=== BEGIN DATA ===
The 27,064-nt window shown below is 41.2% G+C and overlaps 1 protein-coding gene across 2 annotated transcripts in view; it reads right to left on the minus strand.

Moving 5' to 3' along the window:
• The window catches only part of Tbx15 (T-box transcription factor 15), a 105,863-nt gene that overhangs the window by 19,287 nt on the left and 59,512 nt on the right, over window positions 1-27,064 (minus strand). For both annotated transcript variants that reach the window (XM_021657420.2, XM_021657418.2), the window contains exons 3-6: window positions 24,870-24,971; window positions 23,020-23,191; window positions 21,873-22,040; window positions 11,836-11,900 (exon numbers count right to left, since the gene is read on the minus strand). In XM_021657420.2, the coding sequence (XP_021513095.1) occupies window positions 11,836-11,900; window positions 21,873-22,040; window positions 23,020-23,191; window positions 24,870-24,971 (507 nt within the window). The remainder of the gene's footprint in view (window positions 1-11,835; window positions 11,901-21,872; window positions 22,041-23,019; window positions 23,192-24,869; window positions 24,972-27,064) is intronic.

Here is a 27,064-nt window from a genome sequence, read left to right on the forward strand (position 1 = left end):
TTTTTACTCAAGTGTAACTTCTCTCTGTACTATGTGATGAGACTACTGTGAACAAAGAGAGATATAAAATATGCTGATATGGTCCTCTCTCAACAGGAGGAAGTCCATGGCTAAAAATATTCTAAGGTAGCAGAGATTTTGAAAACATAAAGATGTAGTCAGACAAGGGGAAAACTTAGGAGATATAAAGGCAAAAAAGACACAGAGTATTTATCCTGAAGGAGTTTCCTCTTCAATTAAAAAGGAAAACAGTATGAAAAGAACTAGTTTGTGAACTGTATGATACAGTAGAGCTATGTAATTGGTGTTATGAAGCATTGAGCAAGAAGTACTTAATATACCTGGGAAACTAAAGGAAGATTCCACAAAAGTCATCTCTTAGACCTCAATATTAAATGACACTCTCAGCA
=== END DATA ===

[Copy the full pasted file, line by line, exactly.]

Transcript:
The 27,064-nt window shown below is 41.2% G+C and overlaps 1 protein-coding gene across 2 annotated transcripts in view; it reads right to left on the minus strand.

Moving 5' to 3' along the window:
• The window catches only part of Tbx15 (T-box transcription factor 15), a 105,863-nt gene that overhangs the window by 19,287 nt on the left and 59,512 nt on the right, over window positions 1-27,064 (minus strand). For both annotated transcript variants that reach the window (XM_021657420.2, XM_021657418.2), the window contains exons 3-6: window positions 24,870-24,971; window positions 23,020-23,191; window positions 21,873-22,040; window positions 11,836-11,900 (exon numbers count right to left, since the gene is read on the minus strand). In XM_021657420.2, the coding sequence (XP_021513095.1) occupies window positions 11,836-11,900; window positions 21,873-22,040; window positions 23,020-23,191; window positions 24,870-24,971 (507 nt within the window). The remainder of the gene's footprint in view (window positions 1-11,835; window positions 11,901-21,872; window positions 22,041-23,019; window positions 23,192-24,869; window positions 24,972-27,064) is intronic.

Here is a 27,064-nt window from a genome sequence, read left to right on the forward strand (position 1 = left end):
TTTTTACTCAAGTGTAACTTCTCTCTGTACTATGTGATGAGACTACTGTGAACAAAGAGAGATATAAAATATGCTGATATGGTCCTCTCTCAACAGGAGGAAGTCCATGGCTAAAAATATTCTAAGGTAGCAGAGATTTTGAAAACATAAAGATGTAGTCAGACAAGGGGAAAACTTAGGAGATATAAAGGCAAAAAAGACACAGAGTATTTATCCTGAAGGAGTTTCCTCTTCAATTAAAAAGGAAAACAGTATGAAAAGAACTAGTTTGTGAACTGTATGATACAGTAGAGCTATGTAATTGGTGTTATGAAGCATTGAGCAAGAAGTACTTAATATACCTGGGAAACTAAAGGAAGATTCCACAAAAGTCATCTCTTAGACCTCAATATTAAATGACACTCTCAGCA